Easter un-sermon on Mary & the Gardener (John 20:1-18)

This is just a short Easter reflection … I actually kind of wish it were a real sermon, as it is pretty difficult to compact Easter in 650 words. It results in a lot of oversimplification and cutting corners, theologically. But I thought I would share it anyway. There could be a sermon in there, somewhere. I also kind of compressed multiple Gospel accounts and pretend that Mary had also brought burial supplies to care for the body, which doesn’t actually appear in the Gospel of John. But we can be imaginative, right? Right.

In the gospel stories, it is the women who go first to the tomb where they have laid the body of Jesus. They come while it is still dark, bringing with them burial spices and linen strips to care for Jesus’ body. They have come to act as morticians, as undertakers. In Jesus’ time, bodies were washed, wrapped, and scented for their initial entombment after death; the women have come to do this work. As they proceed to the tomb, they form a funeral procession: a line of weeping women, carrying the things they need to anoint and honor their dead.

They are surely burdened with other things, as well: heavy hearts, disappointments, broken dreams. They came with no great expectations; they were just acting according to custom and tradition, to perform the rituals due to the honored dead.

The gospel of John says that when Mary arrives, she stands outside the tomb and bends down to look inside. Perhaps she is bending down, too, under the sheer weight of her sorrow and the trauma of her experience of death at the foot of the cross on Friday. She is pressed down with heartache, and her arms are full of things that symbolize mourning: the spices and the burial cloths. She has come to the graveyard in the dark expecting only more pain and death. These are her reality. What else is there to hope for?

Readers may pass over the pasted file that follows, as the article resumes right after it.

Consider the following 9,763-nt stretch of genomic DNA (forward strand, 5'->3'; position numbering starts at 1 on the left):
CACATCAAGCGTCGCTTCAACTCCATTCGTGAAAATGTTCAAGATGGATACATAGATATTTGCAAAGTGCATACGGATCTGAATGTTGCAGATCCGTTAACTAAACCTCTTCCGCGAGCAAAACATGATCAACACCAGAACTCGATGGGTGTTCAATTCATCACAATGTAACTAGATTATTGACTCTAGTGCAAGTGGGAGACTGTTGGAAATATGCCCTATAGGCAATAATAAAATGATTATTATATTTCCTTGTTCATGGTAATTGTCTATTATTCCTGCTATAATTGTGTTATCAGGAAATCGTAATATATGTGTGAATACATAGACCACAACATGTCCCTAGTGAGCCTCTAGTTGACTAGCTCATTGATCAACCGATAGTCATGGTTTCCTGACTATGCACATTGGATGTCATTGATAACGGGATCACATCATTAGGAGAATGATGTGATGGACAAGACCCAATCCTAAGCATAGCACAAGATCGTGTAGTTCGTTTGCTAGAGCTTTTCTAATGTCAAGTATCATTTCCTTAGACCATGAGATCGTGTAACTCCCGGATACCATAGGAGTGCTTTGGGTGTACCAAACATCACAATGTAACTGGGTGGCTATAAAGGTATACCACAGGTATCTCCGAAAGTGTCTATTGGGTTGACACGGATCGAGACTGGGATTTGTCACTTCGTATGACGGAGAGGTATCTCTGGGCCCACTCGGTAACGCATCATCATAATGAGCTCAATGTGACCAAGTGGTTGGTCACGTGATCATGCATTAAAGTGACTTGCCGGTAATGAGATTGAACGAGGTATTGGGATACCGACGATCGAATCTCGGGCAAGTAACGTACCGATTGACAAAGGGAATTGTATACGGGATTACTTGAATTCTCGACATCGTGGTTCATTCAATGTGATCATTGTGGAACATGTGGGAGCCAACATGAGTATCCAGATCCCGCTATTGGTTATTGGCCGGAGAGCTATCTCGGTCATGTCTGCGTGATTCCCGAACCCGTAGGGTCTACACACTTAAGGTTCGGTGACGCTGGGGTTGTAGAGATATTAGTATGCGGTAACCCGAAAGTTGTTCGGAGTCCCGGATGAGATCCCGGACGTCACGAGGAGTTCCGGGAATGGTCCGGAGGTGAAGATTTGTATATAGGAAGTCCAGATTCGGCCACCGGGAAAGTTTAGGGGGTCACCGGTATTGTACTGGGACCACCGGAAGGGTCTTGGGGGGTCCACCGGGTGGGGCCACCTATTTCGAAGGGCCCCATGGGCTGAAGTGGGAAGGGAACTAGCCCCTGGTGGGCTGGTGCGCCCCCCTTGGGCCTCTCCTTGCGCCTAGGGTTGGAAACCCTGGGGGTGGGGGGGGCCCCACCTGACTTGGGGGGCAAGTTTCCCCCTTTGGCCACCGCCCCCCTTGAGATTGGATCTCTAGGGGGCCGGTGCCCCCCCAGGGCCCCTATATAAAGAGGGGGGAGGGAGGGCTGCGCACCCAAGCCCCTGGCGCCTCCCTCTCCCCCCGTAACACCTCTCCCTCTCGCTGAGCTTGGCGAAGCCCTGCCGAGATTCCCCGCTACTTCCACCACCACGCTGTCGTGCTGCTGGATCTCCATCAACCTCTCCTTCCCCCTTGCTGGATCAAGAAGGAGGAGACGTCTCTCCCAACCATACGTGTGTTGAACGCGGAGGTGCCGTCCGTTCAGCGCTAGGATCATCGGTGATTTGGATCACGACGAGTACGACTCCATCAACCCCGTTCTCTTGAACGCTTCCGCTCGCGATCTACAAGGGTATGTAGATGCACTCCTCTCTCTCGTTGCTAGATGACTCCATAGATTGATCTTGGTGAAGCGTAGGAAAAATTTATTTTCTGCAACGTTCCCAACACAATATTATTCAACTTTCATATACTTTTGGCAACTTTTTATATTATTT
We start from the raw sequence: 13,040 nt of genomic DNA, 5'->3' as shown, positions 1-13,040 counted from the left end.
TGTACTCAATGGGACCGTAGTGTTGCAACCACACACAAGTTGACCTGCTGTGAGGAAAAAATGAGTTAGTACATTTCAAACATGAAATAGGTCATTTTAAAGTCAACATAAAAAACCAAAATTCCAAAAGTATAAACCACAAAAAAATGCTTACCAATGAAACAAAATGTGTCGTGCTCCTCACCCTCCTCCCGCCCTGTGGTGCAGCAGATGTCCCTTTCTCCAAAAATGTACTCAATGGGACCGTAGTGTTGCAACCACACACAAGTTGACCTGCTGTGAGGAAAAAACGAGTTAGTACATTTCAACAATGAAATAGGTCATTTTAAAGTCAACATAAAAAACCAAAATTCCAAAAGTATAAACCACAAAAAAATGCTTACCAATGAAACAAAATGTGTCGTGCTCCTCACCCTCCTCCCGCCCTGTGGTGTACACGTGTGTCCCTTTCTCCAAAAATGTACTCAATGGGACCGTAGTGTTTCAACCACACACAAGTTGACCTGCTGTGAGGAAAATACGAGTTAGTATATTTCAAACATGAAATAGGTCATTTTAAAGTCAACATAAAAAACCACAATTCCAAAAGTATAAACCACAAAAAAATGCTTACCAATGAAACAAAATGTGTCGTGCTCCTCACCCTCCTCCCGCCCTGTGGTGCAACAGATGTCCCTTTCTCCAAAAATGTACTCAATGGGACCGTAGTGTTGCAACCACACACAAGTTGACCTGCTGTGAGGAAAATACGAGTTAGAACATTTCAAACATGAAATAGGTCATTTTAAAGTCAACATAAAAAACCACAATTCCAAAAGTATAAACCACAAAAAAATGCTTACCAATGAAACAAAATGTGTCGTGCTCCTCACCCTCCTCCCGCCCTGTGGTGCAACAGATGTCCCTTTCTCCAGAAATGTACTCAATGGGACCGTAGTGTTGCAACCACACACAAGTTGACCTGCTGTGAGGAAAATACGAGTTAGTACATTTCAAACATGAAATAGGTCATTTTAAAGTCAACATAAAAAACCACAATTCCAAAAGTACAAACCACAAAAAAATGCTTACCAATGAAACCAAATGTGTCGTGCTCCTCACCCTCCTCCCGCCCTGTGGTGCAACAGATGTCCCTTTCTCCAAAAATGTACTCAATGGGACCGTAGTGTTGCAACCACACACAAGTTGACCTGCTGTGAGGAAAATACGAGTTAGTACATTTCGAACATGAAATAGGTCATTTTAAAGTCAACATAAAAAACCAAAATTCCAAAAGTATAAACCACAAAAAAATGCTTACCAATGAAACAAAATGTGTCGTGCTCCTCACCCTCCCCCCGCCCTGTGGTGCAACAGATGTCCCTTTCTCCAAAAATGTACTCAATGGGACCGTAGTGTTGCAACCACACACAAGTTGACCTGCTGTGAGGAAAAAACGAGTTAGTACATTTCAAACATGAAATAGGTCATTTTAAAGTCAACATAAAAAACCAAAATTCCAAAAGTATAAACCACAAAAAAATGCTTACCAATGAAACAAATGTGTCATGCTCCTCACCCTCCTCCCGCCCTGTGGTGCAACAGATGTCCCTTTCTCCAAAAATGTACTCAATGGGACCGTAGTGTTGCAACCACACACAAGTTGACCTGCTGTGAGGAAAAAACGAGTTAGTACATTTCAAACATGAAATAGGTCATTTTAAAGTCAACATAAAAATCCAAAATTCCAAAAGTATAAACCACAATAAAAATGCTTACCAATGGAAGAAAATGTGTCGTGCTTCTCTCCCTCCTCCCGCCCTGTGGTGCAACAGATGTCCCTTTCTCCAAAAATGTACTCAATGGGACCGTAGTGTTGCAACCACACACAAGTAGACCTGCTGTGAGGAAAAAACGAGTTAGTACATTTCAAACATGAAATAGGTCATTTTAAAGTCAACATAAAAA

Then, Mary has an encounter: first with the angels, and then with Jesus himself, whom she initially mistakes for the gardener. In the moment of encounter, an opening appears: another option. Suddenly, Mary is a woman with choices. She can rise up, turn around to face to the risen one, put down her burial ointments, and believe that new life is possible. Or, she can remain bent over, with her face and body to the tomb, clutching the experience of death close to her heart, and refusing to believe in the risen Christ.

This Easter morning, we have had an encounter with the risen Son of God. And like Mary, we have a choice.

We can remain bent over with grief, looking backwards at a broken past, full of sorrow over our broken dreams and our own failings, clutching on to the things of death with both hands.  We can go on preparing the funeral of our own lives as if nothing had interrupted us. We can refuse to believe that Easter has any meaning for us, or any power over us. We can dismiss it all as nonsense, or a fairy tale, or a myth. We can refuse the encounter with the Son of God. We can insist that he is just the gardener, after all.

Or, we can recognize the power in the voice that speaks our names. We can turn around, away from the burial we had been preparing for ourselves and towards a future with God. We can stand up, straighten up, lift our gaze to Jesus, and embrace the call to follow the resurrected one all the way to eternal life. We can put down all of the things that we are carrying, all of the things that have died, and go forth from here with open hands, upright spirits, and rejoicing hearts, “one Alleluia from head to foot,” as St. Augustine has called us.

A poem by Keith Walls closes with the following wonderful lines:

We can leave in disappointment or in awe.
Saying, “Good morning,” to the gardener
or, “Good God,” to the Lord.[1]

Let us go from this place not in disappointment, but in awe, knowing our Lord for who he is. Let us go forth full of Alleluias and Amens to live lives of praise. Amen!

[1] Keith Walls, “A Journey through Easter: Easter Sunday”



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